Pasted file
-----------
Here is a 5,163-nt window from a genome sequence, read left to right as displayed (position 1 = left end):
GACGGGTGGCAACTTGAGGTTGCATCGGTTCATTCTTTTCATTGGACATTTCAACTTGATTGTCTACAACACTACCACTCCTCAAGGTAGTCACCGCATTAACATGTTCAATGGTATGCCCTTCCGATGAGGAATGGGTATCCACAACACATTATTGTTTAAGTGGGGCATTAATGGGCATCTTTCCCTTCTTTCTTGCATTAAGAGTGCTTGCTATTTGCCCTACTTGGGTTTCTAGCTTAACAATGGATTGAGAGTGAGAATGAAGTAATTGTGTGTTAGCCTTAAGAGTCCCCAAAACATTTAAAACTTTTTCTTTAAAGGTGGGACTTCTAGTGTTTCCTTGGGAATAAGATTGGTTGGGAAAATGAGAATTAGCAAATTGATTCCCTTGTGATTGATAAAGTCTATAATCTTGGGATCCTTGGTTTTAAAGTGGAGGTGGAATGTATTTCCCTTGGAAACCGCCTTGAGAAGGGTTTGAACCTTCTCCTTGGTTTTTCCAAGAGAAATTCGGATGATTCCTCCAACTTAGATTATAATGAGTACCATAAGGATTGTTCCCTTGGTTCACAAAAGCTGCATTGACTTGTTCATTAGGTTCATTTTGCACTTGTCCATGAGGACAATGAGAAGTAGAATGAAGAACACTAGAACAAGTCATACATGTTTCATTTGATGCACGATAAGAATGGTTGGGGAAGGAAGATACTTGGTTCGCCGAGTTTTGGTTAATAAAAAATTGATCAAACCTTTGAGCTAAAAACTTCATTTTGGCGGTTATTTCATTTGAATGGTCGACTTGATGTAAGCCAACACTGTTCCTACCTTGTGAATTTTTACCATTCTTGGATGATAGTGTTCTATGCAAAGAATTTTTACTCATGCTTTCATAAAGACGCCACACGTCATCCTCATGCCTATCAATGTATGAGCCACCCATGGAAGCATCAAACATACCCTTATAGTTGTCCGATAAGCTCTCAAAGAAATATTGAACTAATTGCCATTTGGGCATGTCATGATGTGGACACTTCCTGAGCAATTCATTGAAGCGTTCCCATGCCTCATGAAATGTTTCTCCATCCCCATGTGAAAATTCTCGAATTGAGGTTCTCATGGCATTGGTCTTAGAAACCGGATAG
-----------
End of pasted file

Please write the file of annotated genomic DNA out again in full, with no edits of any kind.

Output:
Here is a 5,163-nt window from a genome sequence, read left to right as displayed (position 1 = left end):
GACGGGTGGCAACTTGAGGTTGCATCGGTTCATTCTTTTCATTGGACATTTCAACTTGATTGTCTACAACACTACCACTCCTCAAGGTAGTCACCGCATTAACATGTTCAATGGTATGCCCTTCCGATGAGGAATGGGTATCCACAACACATTATTGTTTAAGTGGGGCATTAATGGGCATCTTTCCCTTCTTTCTTGCATTAAGAGTGCTTGCTATTTGCCCTACTTGGGTTTCTAGCTTAACAATGGATTGAGAGTGAGAATGAAGTAATTGTGTGTTAGCCTTAAGAGTCCCCAAAACATTTAAAACTTTTTCTTTAAAGGTGGGACTTCTAGTGTTTCCTTGGGAATAAGATTGGTTGGGAAAATGAGAATTAGCAAATTGATTCCCTTGTGATTGATAAAGTCTATAATCTTGGGATCCTTGGTTTTAAAGTGGAGGTGGAATGTATTTCCCTTGGAAACCGCCTTGAGAAGGGTTTGAACCTTCTCCTTGGTTTTTCCAAGAGAAATTCGGATGATTCCTCCAACTTAGATTATAATGAGTACCATAAGGATTGTTCCCTTGGTTCACAAAAGCTGCATTGACTTGTTCATTAGGTTCATTTTGCACTTGTCCATGAGGACAATGAGAAGTAGAATGAAGAACACTAGAACAAGTCATACATGTTTCATTTGATGCACGATAAGAATGGTTGGGGAAGGAAGATACTTGGTTCGCCGAGTTTTGGTTAATAAAAAATTGATCAAACCTTTGAGCTAAAAACTTCATTTTGGCGGTTATTTCATTTGAATGGTCGACTTGATGTAAGCCAACACTGTTCCTACCTTGTGAATTTTTACCATTCTTGGATGATAGTGTTCTATGCAAAGAATTTTTACTCATGCTTTCATAAAGACGCCACACGTCATCCTCATGCCTATCAATGTATGAGCCACCCATGGAAGCATCAAACATACCCTTATAGTTGTCCGATAAGCTCTCAAAGAAATATTGAACTAATTGCCATTTGGGCATGTCATGATGTGGACACTTCCTGAGCAATTCATTGAAGCGTTCCCATGCCTCATGAAATGTTTCTCCATCCCCATGTGAAAATTCTCGAATTGAGGTTCTCATGGCATTGGTCTTAGAAACCGGATAG